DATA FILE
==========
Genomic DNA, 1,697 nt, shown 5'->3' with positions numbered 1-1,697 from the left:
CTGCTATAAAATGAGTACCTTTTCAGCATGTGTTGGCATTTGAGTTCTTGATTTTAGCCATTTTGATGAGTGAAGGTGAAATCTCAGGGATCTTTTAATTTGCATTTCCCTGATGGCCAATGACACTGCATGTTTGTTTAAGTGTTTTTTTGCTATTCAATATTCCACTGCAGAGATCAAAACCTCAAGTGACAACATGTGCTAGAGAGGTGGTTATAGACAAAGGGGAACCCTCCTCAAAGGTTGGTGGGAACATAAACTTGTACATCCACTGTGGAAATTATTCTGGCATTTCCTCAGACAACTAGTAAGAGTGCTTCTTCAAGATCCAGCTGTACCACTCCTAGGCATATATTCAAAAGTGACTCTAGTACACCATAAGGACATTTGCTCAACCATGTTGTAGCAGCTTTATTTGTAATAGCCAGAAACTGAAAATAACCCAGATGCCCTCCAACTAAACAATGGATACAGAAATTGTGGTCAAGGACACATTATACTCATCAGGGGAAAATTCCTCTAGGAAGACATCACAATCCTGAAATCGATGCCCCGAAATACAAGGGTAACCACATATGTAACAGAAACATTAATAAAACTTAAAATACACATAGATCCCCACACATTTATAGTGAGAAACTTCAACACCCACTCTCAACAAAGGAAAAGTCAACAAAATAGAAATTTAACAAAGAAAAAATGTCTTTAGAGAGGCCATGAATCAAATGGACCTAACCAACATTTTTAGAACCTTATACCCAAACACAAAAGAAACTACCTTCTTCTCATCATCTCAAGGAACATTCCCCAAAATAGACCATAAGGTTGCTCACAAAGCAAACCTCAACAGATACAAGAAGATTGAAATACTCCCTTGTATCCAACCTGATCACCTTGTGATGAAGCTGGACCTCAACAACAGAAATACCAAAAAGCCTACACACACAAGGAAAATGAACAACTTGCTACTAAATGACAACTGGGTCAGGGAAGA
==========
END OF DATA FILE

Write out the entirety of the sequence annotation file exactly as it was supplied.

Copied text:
Genomic DNA, 1,697 nt, shown 5'->3' with positions numbered 1-1,697 from the left:
CTGCTATAAAATGAGTACCTTTTCAGCATGTGTTGGCATTTGAGTTCTTGATTTTAGCCATTTTGATGAGTGAAGGTGAAATCTCAGGGATCTTTTAATTTGCATTTCCCTGATGGCCAATGACACTGCATGTTTGTTTAAGTGTTTTTTTGCTATTCAATATTCCACTGCAGAGATCAAAACCTCAAGTGACAACATGTGCTAGAGAGGTGGTTATAGACAAAGGGGAACCCTCCTCAAAGGTTGGTGGGAACATAAACTTGTACATCCACTGTGGAAATTATTCTGGCATTTCCTCAGACAACTAGTAAGAGTGCTTCTTCAAGATCCAGCTGTACCACTCCTAGGCATATATTCAAAAGTGACTCTAGTACACCATAAGGACATTTGCTCAACCATGTTGTAGCAGCTTTATTTGTAATAGCCAGAAACTGAAAATAACCCAGATGCCCTCCAACTAAACAATGGATACAGAAATTGTGGTCAAGGACACATTATACTCATCAGGGGAAAATTCCTCTAGGAAGACATCACAATCCTGAAATCGATGCCCCGAAATACAAGGGTAACCACATATGTAACAGAAACATTAATAAAACTTAAAATACACATAGATCCCCACACATTTATAGTGAGAAACTTCAACACCCACTCTCAACAAAGGAAAAGTCAACAAAATAGAAATTTAACAAAGAAAAAATGTCTTTAGAGAGGCCATGAATCAAATGGACCTAACCAACATTTTTAGAACCTTATACCCAAACACAAAAGAAACTACCTTCTTCTCATCATCTCAAGGAACATTCCCCAAAATAGACCATAAGGTTGCTCACAAAGCAAACCTCAACAGATACAAGAAGATTGAAATACTCCCTTGTATCCAACCTGATCACCTTGTGATGAAGCTGGACCTCAACAACAGAAATACCAAAAAGCCTACACACACAAGGAAAATGAACAACTTGCTACTAAATGACAACTGGGTCAGGGAAGA